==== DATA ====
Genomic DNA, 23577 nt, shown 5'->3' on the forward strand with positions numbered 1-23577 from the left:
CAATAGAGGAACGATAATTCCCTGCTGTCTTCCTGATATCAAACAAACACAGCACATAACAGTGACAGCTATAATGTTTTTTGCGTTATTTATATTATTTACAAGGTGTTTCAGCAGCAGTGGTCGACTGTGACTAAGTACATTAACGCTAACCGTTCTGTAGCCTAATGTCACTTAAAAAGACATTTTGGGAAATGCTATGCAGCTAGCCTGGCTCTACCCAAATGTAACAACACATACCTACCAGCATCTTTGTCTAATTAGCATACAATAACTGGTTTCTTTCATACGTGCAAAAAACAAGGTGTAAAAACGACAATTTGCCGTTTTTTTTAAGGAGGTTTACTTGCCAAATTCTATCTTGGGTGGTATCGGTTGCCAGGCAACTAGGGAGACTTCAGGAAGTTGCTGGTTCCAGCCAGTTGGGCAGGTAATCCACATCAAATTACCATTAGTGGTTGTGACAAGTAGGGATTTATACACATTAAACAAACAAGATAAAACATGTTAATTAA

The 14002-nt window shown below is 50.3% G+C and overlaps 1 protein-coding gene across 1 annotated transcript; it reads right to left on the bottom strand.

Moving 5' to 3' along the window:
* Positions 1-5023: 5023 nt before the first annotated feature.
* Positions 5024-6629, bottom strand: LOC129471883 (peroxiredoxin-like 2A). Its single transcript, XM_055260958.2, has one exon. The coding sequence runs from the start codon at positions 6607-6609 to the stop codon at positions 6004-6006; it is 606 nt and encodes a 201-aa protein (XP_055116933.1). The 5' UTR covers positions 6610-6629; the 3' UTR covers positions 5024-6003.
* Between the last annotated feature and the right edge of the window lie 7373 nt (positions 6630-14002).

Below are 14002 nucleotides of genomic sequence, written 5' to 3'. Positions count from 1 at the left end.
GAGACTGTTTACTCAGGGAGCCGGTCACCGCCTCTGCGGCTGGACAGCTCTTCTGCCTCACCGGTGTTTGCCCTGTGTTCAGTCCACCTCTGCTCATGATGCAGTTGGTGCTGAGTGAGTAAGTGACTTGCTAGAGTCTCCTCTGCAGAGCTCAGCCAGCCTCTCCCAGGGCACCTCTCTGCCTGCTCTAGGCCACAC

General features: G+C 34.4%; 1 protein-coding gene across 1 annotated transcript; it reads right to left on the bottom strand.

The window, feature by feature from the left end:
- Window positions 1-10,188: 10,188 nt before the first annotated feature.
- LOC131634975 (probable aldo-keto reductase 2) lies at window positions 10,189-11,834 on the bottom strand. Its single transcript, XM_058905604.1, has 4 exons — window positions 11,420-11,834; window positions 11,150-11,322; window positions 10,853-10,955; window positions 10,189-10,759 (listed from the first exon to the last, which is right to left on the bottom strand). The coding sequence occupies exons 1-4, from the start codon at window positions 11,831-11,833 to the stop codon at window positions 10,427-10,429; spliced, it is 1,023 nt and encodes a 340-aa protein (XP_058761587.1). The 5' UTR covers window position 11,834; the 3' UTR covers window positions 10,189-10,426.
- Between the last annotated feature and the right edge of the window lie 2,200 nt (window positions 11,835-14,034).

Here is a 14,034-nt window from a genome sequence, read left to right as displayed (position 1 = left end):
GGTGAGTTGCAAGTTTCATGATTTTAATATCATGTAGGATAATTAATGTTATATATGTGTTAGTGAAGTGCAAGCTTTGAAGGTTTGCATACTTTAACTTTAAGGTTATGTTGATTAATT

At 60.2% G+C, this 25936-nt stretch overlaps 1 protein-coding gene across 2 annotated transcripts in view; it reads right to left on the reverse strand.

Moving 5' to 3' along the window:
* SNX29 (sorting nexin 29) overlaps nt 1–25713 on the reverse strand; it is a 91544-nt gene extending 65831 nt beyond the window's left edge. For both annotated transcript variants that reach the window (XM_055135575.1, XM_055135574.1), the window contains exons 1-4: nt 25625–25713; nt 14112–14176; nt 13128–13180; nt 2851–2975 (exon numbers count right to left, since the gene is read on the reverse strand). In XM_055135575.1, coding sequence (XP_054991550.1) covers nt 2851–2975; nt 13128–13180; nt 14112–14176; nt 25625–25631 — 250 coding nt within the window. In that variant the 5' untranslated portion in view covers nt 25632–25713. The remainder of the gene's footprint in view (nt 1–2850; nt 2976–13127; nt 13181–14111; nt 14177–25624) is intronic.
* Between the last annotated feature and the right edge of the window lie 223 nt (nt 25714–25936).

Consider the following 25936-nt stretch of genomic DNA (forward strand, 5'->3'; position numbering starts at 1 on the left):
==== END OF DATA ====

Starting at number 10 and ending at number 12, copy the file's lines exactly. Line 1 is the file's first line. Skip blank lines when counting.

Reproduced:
General features: G+C 34.4%; 1 protein-coding gene across 1 annotated transcript; it reads right to left on the bottom strand.

The window, feature by feature from the left end:
- Window positions 1-10,188: 10,188 nt before the first annotated feature.